The attack on the DNC is an example of an influence operation in and through cyberspace, the goal of which is to influence attitudes, behaviours or decisions of target audiences in order to further a nation’s interests and objectives. Influence operations offer the promise of victory through ‘the use of non-military [non-kinetic] means to erode the adversary’s willpower, confuse and constrain his decision-making, and undermine his public support, so that victory can be attained without a shot being fired’.
One of the attractions for states of using cyberattacks as part of an influence operation lies in the fact that they are generally difficult to attribute and thus provide a high degree of deniability combined with a limited risk of provoking a strong or quick response from the target nation. Even with all the evidence mounting against Russia, it can still build a plausible case to deny its involvement and responsibility.
The attack, however, does fit in with Russian military doctrine and past actions. Russia, more than any other actor, seems to have integrated cyber operations into a larger influence operations framework.
Russia has always sought to achieve strategic advantages without provoking an armed response from NATO. This is a core element of Russian security policy which is based on the assumption that conflicts between developed nations must remain below the threshold of an armed conflict, or at least below the threshold where it is actually proclaimed to be an armed conflict.
All Means and Methods
This strategy is exemplified by the Gerasimov doctrine on nonlinear war which posits that ‘[t]he role of non-military means of achieving political and strategic goals has grown, and, in many cases, they have exceeded the power of weapons in their effectiveness’. Hence, a greater reliance on the information domain is obvious.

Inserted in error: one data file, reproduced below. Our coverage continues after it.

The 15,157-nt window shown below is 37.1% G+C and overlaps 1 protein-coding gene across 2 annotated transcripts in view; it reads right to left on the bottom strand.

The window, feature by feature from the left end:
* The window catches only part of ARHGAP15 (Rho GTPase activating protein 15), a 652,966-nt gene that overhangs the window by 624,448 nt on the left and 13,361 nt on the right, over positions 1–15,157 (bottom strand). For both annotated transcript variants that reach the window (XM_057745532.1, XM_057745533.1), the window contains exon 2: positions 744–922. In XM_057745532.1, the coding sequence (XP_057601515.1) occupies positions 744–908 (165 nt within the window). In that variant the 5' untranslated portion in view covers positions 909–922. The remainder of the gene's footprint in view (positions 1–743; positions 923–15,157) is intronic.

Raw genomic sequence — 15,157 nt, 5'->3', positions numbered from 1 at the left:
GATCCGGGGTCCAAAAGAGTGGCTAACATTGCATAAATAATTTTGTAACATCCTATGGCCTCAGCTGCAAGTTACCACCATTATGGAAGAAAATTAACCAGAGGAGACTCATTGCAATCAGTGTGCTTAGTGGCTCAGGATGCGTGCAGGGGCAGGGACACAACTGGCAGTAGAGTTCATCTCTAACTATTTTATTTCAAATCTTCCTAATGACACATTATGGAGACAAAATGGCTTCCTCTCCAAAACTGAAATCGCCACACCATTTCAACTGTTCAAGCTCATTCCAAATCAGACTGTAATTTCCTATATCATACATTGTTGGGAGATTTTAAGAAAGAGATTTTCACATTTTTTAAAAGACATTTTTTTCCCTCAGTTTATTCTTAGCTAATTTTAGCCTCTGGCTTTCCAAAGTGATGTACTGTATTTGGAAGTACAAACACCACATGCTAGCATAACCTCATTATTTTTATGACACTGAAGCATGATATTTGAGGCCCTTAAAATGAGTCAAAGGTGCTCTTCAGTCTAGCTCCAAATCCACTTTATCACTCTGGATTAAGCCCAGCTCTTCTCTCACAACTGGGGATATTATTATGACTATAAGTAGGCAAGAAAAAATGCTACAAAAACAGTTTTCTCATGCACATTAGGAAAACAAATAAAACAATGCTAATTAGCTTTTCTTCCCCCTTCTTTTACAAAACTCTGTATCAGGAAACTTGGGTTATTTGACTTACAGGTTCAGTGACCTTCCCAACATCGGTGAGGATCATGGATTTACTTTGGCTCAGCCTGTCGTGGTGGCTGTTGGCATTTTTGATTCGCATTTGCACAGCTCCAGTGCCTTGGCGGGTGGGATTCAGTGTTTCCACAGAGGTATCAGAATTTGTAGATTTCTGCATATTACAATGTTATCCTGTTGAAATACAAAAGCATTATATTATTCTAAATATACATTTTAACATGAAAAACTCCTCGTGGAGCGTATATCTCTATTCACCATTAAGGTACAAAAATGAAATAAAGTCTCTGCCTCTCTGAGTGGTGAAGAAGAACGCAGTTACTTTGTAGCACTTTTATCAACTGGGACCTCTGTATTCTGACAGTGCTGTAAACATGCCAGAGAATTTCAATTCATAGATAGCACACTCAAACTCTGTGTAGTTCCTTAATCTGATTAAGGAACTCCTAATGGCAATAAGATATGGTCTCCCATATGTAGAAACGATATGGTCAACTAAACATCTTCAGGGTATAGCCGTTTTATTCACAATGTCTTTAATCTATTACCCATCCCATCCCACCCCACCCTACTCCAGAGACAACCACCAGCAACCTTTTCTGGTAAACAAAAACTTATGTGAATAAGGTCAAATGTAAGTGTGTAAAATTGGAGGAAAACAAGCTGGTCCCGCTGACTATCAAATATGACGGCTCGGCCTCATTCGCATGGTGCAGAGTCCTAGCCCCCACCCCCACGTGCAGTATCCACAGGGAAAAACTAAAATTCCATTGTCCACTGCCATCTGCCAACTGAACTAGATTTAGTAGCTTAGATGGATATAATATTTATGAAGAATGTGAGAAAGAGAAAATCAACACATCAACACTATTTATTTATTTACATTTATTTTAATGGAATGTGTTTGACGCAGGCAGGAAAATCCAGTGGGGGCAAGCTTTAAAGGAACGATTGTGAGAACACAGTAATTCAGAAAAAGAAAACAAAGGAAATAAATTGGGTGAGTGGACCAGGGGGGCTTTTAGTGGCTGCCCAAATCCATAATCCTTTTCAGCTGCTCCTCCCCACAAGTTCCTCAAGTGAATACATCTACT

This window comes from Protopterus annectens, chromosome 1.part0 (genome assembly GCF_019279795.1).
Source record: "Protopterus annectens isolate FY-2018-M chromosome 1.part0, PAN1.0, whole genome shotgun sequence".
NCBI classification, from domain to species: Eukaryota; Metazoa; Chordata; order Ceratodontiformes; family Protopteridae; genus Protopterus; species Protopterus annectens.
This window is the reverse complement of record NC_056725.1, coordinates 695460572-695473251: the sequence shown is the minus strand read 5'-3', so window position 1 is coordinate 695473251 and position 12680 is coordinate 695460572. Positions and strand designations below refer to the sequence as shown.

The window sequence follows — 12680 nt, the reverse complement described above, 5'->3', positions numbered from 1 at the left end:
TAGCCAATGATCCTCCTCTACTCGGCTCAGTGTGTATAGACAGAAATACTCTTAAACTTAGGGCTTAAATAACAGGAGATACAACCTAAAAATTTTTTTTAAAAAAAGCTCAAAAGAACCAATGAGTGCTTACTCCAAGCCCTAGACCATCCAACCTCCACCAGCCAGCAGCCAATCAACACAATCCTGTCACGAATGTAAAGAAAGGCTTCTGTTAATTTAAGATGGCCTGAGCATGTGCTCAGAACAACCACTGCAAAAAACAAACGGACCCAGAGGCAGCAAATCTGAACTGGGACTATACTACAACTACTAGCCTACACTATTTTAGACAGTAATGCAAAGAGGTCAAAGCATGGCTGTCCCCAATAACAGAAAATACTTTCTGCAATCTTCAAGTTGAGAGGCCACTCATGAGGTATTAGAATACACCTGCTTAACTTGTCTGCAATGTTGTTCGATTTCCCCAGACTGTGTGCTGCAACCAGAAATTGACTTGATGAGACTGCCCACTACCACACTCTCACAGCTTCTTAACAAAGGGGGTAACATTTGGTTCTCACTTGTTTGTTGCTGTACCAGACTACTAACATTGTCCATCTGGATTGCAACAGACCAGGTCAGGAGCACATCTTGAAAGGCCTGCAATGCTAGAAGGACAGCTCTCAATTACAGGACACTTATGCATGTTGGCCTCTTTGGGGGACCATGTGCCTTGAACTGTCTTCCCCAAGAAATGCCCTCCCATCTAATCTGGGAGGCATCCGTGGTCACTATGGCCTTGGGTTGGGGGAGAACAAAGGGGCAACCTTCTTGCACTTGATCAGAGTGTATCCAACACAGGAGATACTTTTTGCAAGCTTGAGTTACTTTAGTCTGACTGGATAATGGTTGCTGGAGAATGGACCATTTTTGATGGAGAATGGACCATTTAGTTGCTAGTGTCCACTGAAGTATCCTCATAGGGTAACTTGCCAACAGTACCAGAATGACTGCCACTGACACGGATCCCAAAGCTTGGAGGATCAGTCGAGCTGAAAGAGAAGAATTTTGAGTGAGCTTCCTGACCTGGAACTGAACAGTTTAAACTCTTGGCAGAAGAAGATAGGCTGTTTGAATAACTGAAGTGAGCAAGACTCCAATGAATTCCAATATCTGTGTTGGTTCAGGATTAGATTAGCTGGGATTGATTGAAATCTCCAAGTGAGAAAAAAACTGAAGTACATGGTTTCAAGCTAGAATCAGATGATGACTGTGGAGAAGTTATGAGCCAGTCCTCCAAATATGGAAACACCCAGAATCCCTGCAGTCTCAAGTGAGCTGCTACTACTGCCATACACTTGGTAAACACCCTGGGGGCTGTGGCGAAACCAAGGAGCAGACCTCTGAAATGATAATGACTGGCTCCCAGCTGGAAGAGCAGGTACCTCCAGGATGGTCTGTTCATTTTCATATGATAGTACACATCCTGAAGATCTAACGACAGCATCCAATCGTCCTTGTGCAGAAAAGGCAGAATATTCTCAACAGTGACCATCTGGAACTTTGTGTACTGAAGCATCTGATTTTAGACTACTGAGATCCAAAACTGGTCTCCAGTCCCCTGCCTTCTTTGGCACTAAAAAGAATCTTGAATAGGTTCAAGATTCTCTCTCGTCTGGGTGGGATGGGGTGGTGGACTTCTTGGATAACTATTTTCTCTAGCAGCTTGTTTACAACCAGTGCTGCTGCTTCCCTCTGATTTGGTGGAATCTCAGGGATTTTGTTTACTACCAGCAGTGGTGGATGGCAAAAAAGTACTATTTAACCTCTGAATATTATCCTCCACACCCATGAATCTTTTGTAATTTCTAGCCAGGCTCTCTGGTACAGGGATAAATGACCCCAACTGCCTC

In the Russian view, information warfare is conducted in peacetime, in the prelude to war and in wartime in a coherent manner. In the Russian doctrine, information warfare uses ‘all the means and methods of impacting information, information-psychological, and information-technological objects and information resources to achieve the objectives of the attacking side’. These include intelligence, counterintelligence, deceit, disinformation, electronic warfare, debilitation of communications, degradation of navigation support, psychological pressure, degradation of information systems, and propaganda. In this context, be it distributed denial of service attacks (DDoS), advanced exploitation techniques, or the RT network all contribute to the same goal.
From this perspective, using intrusive cyberattacks as part of a broader influence operations strategy makes perfect sense. Given the limited possibilities for attribution and the absence of any real chance of provoking an armed (or any kind of significant) response, cyberattacks have so far proven to be relatively low-risk, low-cost capabilities that can contribute to the destabilisation of an adversary. If the main goal of an influence operations campaign is to sow doubt and confusion in order to undermine trust and confidence in the governments of targeted nations, cyberattacks can certainly contribute to that. Plausible deniability seems to provide enough cover not to worry too much about the legality of such actions or any meaningful response by the victim.
Response Needed, but Deterrence Complicated
Given that attribution in this blatant attempt to influence the electoral process seems to be strong and was provided exceptionally quickly, it is interesting to see if the US will change its position and react resolutely and swiftly to these attacks. So far, the US and West at large have been unable to deter similar influence operations conducted by using cyberattacks. While nations may have a legal base to respond, the options for immediate actions offered by international law have very limited practical value when responding to a cyber operation as attribution is not immediate, the damage has already been done and the attack has usually ended.